• […]”the Committee is convinced that the Eastmain-1-A and Sarcelle Powerhouses and Rupert Diversion Project will have contributed to greater understanding between all the parties concerned, to greater Cree involvement in the development of the territory, and perhaps to empowering them to achieve their long- term economic and community development goals.”
  • “Compared to previous projects carried out in the territory, the Eastmain-1- A/Sarcelle/Rupert project included more adequate and an unprecedented number of mitigation and compensation measures, for both environmental and social impacts. Many of these measures are aimed at helping Cree land users reclaim the territory. A new approach was developed and the Crees have benefited from the partnerships built with the proponent, thereby forging a new relationship.”
  • “Hydro-Québec was proactive, exceeding the requirements of the certificate of authorization in an effort to minimize the project’s impacts and ensure greater Cree involvement in environmental and social follow-up activities.”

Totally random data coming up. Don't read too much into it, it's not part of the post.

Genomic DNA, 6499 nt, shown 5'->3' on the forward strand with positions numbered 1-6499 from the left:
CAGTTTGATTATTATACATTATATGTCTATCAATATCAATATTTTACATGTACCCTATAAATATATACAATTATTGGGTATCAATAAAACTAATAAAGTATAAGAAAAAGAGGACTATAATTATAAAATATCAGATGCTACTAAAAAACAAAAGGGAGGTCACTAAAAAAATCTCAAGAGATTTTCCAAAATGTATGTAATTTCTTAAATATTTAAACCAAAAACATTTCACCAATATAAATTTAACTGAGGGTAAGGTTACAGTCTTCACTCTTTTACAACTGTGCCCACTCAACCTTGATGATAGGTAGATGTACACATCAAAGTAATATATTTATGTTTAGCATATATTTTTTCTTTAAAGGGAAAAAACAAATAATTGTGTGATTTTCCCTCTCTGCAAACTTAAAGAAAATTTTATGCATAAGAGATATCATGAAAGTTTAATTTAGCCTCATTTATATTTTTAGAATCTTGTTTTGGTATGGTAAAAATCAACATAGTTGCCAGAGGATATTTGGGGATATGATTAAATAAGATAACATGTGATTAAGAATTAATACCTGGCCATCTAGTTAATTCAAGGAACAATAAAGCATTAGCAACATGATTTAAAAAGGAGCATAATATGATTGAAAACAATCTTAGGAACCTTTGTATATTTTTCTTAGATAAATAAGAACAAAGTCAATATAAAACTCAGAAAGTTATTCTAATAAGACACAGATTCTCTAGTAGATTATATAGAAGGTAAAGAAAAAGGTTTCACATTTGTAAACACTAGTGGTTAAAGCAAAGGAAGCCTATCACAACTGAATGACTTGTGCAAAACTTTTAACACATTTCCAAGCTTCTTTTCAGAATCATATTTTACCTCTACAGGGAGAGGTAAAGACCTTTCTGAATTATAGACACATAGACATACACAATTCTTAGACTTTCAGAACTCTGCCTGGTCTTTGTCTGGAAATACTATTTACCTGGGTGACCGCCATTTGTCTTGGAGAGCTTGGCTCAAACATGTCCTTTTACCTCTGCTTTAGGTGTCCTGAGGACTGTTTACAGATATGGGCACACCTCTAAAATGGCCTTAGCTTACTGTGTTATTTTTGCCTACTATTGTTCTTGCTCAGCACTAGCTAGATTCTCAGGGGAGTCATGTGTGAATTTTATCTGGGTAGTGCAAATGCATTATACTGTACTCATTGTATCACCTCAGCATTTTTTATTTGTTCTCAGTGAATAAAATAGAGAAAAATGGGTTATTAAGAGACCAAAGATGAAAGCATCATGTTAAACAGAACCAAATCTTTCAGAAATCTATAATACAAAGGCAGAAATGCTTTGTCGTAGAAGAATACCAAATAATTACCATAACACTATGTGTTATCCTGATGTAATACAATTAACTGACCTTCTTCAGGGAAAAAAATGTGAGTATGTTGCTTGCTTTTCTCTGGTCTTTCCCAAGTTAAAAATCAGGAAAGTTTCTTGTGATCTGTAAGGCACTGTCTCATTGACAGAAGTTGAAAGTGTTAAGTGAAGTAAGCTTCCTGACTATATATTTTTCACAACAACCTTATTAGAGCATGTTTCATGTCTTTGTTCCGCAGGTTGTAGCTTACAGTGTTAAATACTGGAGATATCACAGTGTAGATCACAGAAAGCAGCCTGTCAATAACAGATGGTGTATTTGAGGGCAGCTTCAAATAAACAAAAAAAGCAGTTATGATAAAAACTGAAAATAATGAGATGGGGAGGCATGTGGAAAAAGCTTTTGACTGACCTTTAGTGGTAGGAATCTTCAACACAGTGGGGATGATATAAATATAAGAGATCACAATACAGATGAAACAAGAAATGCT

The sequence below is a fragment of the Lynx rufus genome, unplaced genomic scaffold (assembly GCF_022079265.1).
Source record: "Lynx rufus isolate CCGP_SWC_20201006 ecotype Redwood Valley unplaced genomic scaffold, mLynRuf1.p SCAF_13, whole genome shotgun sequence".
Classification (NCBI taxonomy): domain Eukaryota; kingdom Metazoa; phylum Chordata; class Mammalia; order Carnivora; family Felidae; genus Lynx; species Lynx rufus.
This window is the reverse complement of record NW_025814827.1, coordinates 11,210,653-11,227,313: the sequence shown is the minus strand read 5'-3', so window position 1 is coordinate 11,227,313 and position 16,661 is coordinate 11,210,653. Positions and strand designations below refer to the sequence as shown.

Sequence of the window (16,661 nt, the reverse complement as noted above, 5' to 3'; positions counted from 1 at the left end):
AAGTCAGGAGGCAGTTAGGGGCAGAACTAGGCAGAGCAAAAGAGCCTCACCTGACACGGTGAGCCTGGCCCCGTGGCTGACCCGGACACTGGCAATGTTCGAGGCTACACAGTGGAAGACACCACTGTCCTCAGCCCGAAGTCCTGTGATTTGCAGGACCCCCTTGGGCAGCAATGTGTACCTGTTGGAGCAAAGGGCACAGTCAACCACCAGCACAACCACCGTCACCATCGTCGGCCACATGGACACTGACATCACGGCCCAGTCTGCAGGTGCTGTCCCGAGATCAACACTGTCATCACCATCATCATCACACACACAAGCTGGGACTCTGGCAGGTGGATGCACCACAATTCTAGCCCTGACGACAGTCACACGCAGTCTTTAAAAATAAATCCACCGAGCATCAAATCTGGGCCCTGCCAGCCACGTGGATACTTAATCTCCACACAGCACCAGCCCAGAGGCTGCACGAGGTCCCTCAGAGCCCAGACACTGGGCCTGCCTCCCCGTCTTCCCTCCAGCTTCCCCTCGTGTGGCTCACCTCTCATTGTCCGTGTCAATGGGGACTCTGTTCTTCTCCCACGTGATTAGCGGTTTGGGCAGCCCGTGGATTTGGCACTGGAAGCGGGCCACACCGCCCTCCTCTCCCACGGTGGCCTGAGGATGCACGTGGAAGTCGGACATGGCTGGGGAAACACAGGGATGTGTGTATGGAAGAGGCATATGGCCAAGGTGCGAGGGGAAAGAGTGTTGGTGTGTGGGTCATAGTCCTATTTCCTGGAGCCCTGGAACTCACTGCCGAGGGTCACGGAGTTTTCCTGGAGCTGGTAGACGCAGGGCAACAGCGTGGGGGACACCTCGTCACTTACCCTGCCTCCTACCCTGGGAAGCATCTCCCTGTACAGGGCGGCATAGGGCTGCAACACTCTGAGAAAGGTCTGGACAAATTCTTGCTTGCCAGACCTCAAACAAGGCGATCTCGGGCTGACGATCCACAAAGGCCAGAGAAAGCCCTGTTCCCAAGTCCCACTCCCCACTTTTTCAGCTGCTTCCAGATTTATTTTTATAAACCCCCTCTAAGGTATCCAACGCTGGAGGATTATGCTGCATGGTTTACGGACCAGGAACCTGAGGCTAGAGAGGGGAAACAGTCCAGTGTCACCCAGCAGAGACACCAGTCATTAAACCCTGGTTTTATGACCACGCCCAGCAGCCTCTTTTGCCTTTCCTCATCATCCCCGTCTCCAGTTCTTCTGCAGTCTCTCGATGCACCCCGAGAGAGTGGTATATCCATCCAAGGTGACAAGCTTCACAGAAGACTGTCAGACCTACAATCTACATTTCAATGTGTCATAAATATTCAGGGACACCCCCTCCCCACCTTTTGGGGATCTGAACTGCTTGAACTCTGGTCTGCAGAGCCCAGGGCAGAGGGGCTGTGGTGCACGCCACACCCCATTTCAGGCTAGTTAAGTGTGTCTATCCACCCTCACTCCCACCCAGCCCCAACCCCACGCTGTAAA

• “Hydro-Québec went to great lengths to ensure that Aboriginal communities derive benefit from the project.”

A new project development model

The Eastmain Complex – the most recent phase of development in Baie-James – added a potential energy output of 8.7 TWh per year, enough to power more than 500,000 Québec homes. The new relationships that Hydro-Québec and the Cree Nation developed over that period have become models for future energy resource development throughout Québec. With considerable untapped hydropower potential and a strong wind potential in Québec, Hydro-Québec’s new and improved project development model holds great promise for the future of clean energy in northeast North America.

Jacob Irving, President of Energy Council of Canada

The Canadian Energy Compendium is an annual initiative by the Energy Council of Canada to provide an opportunity for cross-sectoral collaboration and discussion on current topics in Canada’s energy sector.  The 2020 Canadian Energy Compendium: Innovations in Energy Efficiency is due to be released November 2020.